RS* - can't disagree with you regarding Yamamoto's statement of his views on this subject. It does make sense that it should be pre-Pearl Harbour, and there must be some uncertainty as to its precise content. It would not be particularly surprising if Yamamoto overestimated Japan's ability to maintain an active war in terms of time. One thing that is pretty clear, I think, is that he (and he was not alone) had reservations about Japan's ability to sustain a war against the US to victory. Diplomatic assessments of economic capacity do (even now) tend to be somewhat imprecise, and lacking in precise quantification. Nonetheless, I think that he was pretty astute, and feared the final outcome.

    On the "Walmart Question" - I remember seeing an interview that some western film crew made with a young Chinese woman, working in one of their "c**p factories". She was surrounded with Christmas decorations - plastic Santas and the like - bound for export to the West. Asked whether she knew what the c**p she was making was all about, she said she had no idea. She only hoped that the foreigners would keep on buying it, so that she and her friends would have a job. So far, so good ... JR.

  6. #36
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    Default Re: China Versus American Military?

    Quote Originally Posted by JR* View Post
    One thing that is pretty clear, I think, is that he (and he was not alone) had reservations about Japan's ability to sustain a war against the US to victory.
    He certainly wasn't alone. Admiral Nagumo, who commanded the fleet which attacked Pearl Harbor, predicted "The success of our surprise attack on Pearl Harbor will prove to be the Waterloo of the war to follow." (Given that Pearl Harbor was the opening attack in nearly four years of war and that Waterloo was the decisive end to Napoleon's wars, that comment is somewhat difficult to understand, although its import is clear enough. Maybe it lost something in translation.)

    Yamamoto said in September 1941: "It is a mistake to regard Americans as luxury loving and weak. I can tell you that they are full of spirit, adventure, fight and justice. Remember that American industry is much more developed than ours and - unlike us - they have all oil they want. Japan cannot vanquish the United states. Therefore we should not fight the United States."

    Source for above quotes is Pacific Fury, Peter Thompson, Random House Australia, 2009, pp. 8-9

    Quote Originally Posted by JR* View Post
    Nonetheless, I think that he was pretty astute, and feared the final outcome.
    He was astute to the point of accurate prophecy.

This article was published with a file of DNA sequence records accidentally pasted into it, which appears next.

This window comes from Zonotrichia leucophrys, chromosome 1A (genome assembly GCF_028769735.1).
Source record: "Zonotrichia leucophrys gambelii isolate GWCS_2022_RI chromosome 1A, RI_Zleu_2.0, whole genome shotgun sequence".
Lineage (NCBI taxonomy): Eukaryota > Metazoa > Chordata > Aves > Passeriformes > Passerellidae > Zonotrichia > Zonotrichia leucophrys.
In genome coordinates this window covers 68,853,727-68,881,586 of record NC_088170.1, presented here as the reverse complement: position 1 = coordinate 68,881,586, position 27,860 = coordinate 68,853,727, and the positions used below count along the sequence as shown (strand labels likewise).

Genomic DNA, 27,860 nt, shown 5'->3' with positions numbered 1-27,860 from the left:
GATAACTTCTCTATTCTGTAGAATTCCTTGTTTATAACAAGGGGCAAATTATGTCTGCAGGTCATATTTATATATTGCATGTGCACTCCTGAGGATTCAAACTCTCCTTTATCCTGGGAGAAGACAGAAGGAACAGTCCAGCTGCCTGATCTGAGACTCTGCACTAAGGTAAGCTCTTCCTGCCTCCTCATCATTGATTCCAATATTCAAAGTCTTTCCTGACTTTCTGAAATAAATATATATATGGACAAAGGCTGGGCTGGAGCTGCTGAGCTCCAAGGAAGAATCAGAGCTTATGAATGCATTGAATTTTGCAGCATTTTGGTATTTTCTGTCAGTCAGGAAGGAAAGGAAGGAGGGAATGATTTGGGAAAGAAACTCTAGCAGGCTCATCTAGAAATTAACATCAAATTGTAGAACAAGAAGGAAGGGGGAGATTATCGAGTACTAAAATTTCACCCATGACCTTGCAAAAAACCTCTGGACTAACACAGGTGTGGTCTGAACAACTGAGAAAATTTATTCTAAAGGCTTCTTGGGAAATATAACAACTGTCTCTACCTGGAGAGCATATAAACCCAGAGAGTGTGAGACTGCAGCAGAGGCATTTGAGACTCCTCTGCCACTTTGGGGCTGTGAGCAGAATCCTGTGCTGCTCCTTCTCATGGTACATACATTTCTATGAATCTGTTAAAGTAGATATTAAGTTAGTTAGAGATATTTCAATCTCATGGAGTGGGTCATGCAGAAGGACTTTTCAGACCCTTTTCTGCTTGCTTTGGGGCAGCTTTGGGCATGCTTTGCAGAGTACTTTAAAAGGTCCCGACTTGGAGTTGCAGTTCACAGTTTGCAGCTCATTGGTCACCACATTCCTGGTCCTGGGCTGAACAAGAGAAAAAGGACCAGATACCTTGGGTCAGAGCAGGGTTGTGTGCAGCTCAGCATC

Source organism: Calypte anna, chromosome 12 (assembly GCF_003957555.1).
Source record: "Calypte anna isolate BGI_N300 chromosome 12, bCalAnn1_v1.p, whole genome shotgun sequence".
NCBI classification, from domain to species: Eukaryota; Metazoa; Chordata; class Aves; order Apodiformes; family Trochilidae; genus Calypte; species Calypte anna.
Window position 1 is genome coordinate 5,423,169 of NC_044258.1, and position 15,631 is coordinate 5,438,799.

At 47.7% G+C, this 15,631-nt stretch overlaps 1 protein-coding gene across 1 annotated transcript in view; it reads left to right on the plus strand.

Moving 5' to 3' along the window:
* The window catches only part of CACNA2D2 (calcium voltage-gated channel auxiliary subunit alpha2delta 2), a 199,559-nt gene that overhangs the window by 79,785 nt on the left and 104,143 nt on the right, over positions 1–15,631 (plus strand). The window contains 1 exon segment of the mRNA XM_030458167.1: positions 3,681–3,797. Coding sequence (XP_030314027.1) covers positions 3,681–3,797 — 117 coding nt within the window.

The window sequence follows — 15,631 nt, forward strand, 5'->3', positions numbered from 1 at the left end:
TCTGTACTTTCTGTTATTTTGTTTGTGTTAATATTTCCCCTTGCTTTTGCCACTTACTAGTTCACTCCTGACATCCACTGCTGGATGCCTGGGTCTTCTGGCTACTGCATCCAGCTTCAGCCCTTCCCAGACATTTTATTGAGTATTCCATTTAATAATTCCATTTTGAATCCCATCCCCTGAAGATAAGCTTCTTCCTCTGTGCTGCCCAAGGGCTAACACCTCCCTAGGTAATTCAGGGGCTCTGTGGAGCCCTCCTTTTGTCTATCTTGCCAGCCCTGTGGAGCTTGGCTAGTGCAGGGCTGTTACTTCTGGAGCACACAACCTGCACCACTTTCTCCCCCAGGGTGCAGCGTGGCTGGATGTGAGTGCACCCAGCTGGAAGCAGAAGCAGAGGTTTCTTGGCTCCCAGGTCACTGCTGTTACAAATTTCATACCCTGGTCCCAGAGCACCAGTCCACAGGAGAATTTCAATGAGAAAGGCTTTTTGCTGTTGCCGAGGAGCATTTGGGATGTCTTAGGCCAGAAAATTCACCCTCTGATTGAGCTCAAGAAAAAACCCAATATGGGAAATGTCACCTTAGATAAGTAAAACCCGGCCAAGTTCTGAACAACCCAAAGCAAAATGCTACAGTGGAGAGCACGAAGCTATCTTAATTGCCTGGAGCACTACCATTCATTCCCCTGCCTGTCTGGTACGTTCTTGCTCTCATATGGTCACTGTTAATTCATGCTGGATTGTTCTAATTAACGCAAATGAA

The Japanese, it must be emphasized, did not seek the total defeat of the United States and had no intention of invading this country. They planned to fight a war of limited objectives and having once secured these objectives to set up a defense in such depth that the United States would find a settlement favorable to Japan an attractive alternative to a long and costly war. To the Japanese leaders this seemed an entirely reasonable view. But there were fallacies in this concept which Admiral Yamamoto had pointed out when he wrote that it would not be enough "to take Guam and the Philippines, not even Hawaii and San Francisco." To gain victory, he warned his countrymen, they would have "to march into Washington and sign the treaty in the White House." [49] Here was a lesson about limited wars that went unheeded then and is still often neglected.
    (My emphasis, to underline the distressing failure of various belligerents around the world, and the USA in particular, to heed Yamamoto's wisdom and the comment of the US WWII official history authors close to sixty years ago, preceding predictable failures in limited wars in Vietnam, Iraq and Afghanistan, among others.)
    http://www.history.army.mil/books/70-7_04.htm

    Having made the grievous mistake of disposing of almost all of my many books some years ago, I can't lay my hands on a published source for the "run wild for six months" quote.

    From imperfect memory, I think Yamamoto made recorded comments to the same effect on several occasions, including at senior government level when proposals for war were being considered, and or in response to the decision to go to war, and similar comments to other senior naval officers and other senior people in government.
    Last edited by Rising Sun*; 05-12-2015 at 07:05 AM.
    ..
    A rational army would run away.
    Montesquieu